No Good Deed: I am tempted

No Good Deed 300X300

No Good Deed is a column devoted to the discussion of ethical challenges we may face in our profession.  Each issue we’ll feature a member’s dilemma and ask our expert panel to comment on it. We’d love to hear from you, too, so please weigh in on the various “what would you do if…” problems your colleagues are confronted with.

Today’s dilemma:

A very talented young designer who used to work at the agency I use has contacted me saying he’ll do our monthly website work for 20% less than his previous employer charges.  He knows our company really well, he did the work when he was with that agency and I’m tempted.  What’s the best way to handle this?

This raises an important aspect of agency management that ideally requires all new employees to sign a non-compete contract that prevents them from pursuing business with existing agency clients for a specified period of time (usually about two years).  Intellectual capital and creative talent are the lifeblood of any agency. While I appreciate the hunger for new business in someone starting a freelance career, I find this designer’s behavior to be somewhat unethical.  Tempting as it may be to save money and work with someone who knows your business, it is important to consider the ethical implications of hiring this person as well as the impact on your relationship with your agency. At the same time, it’s a free market and no situation is ever black and white.  Depending on the contractual agreement with your existing agency, one option might be to request bids on the work and ask the young designer to submit a quote. If there is an end-date to the contract with your agency, perhaps notify them now that you will be going out to bid on some services.  This tack may mean you (and the young designer) will have to wait, but it may be the cleanest, most ethical path for all concerned.

~ Margot White, Manager of Communications and Membership, Canadian Bar Association BC Branch

What a challenging question for the stereotypical Canadian: can you please everyone here? You already know the answer. Say no to the designer and you may fail to save money for your organization. Say yes, and you may damage your relationship with the agency.  But hang on a minute. Let’s not look for a stereotypically Canadian compromise. Let’s look at this through a business lens.  

You owe it to your company and yourself to have good work done for the lowest reasonable price. That is something the young designer offers. The agency, as a business, offers good work all right—but at the highest price it can reasonably get.  So going with the designer would appear to make financial sense.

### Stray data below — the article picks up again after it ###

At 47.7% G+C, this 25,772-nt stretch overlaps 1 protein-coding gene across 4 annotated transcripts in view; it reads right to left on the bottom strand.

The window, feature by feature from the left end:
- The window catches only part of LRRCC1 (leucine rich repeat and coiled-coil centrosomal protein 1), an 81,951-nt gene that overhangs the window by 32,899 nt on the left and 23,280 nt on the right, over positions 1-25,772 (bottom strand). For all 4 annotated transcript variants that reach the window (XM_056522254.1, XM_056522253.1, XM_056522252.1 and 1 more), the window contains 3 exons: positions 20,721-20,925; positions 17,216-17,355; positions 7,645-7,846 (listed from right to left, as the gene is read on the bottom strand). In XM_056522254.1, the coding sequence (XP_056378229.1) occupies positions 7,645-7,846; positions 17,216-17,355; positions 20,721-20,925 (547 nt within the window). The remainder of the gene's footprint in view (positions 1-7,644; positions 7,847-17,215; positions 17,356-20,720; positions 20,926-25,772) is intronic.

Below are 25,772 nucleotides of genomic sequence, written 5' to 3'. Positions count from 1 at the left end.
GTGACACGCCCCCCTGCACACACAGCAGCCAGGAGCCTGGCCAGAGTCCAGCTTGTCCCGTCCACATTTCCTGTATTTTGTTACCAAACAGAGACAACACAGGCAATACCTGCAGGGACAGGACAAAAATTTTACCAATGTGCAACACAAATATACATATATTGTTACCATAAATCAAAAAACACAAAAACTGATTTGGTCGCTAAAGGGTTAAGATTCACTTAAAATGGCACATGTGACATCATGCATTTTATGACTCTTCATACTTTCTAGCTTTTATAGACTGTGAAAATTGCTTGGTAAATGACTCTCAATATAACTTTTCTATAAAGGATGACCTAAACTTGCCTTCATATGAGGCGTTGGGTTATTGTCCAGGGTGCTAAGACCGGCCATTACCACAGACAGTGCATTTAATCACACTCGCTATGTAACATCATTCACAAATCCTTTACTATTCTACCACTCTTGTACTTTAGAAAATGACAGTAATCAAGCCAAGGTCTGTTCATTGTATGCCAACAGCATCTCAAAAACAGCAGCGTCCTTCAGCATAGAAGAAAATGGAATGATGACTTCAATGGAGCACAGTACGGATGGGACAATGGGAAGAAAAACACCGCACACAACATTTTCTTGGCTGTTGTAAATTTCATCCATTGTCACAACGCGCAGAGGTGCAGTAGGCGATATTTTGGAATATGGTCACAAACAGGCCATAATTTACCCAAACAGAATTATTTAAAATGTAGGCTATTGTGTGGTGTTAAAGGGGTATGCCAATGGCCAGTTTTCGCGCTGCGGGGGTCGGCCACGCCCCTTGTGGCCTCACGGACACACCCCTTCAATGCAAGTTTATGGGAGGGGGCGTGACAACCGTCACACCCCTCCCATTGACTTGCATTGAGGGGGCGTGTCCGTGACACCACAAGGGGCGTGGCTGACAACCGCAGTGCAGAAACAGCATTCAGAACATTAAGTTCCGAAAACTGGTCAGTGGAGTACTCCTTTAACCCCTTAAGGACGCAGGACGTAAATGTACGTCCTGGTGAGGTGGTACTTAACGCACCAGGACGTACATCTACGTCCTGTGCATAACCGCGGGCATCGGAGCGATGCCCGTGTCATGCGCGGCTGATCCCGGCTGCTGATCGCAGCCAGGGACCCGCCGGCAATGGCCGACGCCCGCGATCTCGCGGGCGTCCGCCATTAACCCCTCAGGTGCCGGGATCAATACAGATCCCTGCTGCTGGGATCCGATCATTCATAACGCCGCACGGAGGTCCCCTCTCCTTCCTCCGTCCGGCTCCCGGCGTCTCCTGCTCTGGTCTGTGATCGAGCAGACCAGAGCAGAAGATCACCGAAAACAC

What we don't know here, though, is how the designer will manage as a solo act. So how about testing that? Give him a challenging assignment with a horribly tight deadline.  See how he copes, on his own, with this pressure, without the help, resources, guidance and supervision of the agency. If it works out, you’ll have bad news for the agency. And your message will be roughly what Sal Tessio said to Tom Hagen in The Godfather: “Tell Mike it was only business.”

~ Don MacLachlan, Clarity Communications Inc., Vancouver

Everyone has a few things to explore in this situation. It is not unusual for a one-or two-year clause to be included in an employment or termination contract, so ask that eager young designer about his particular circumstances. Further, the Society of Graphic Designers of Canada’s Ethics Code states, “…a member shall not directly or indirectly compete with another member for a project by means of unethical inducements.”  Would the Society consider fee undercutting to be an ‘unethical inducement’?  If you still want to pursue working with the solo designer, it would be best if this is done transparently with everyone aware of agreements, and it may well be fine with all parties. File transfers will need to be arranged with the two design firms and your organization, but be careful: it is illegal to transfer files without approval from all parties. The contract with the current firm needs to be reviewed and adjusted if they no longer are providing work the new designer is taking on. Also, you will need to satisfy yourself that the designer working on his own will be able to provide all of the services you need to the standard you require.  This may sound a bit finicky but, in the end, it’s about maintaining relationships and reputation.

~ Francine L Gaudet, APR, FCPRS, LM, Vancouver senior communications advisor and consultant

About the Author

Deborah Folka is the editor of the ethics column, No Good Deed. She is also a senior accredited public relations professional with over 25 years of experience in strategic communications planning, issues management and crisis communications planning, prevention and management. In addition to working in-house for a variety of public, private and not-for-profit organizations, she has run one of the most successful independent pr consultancies in Western Canada for over 20 years.

Archive

2017

2016

2015

2014

2013

2012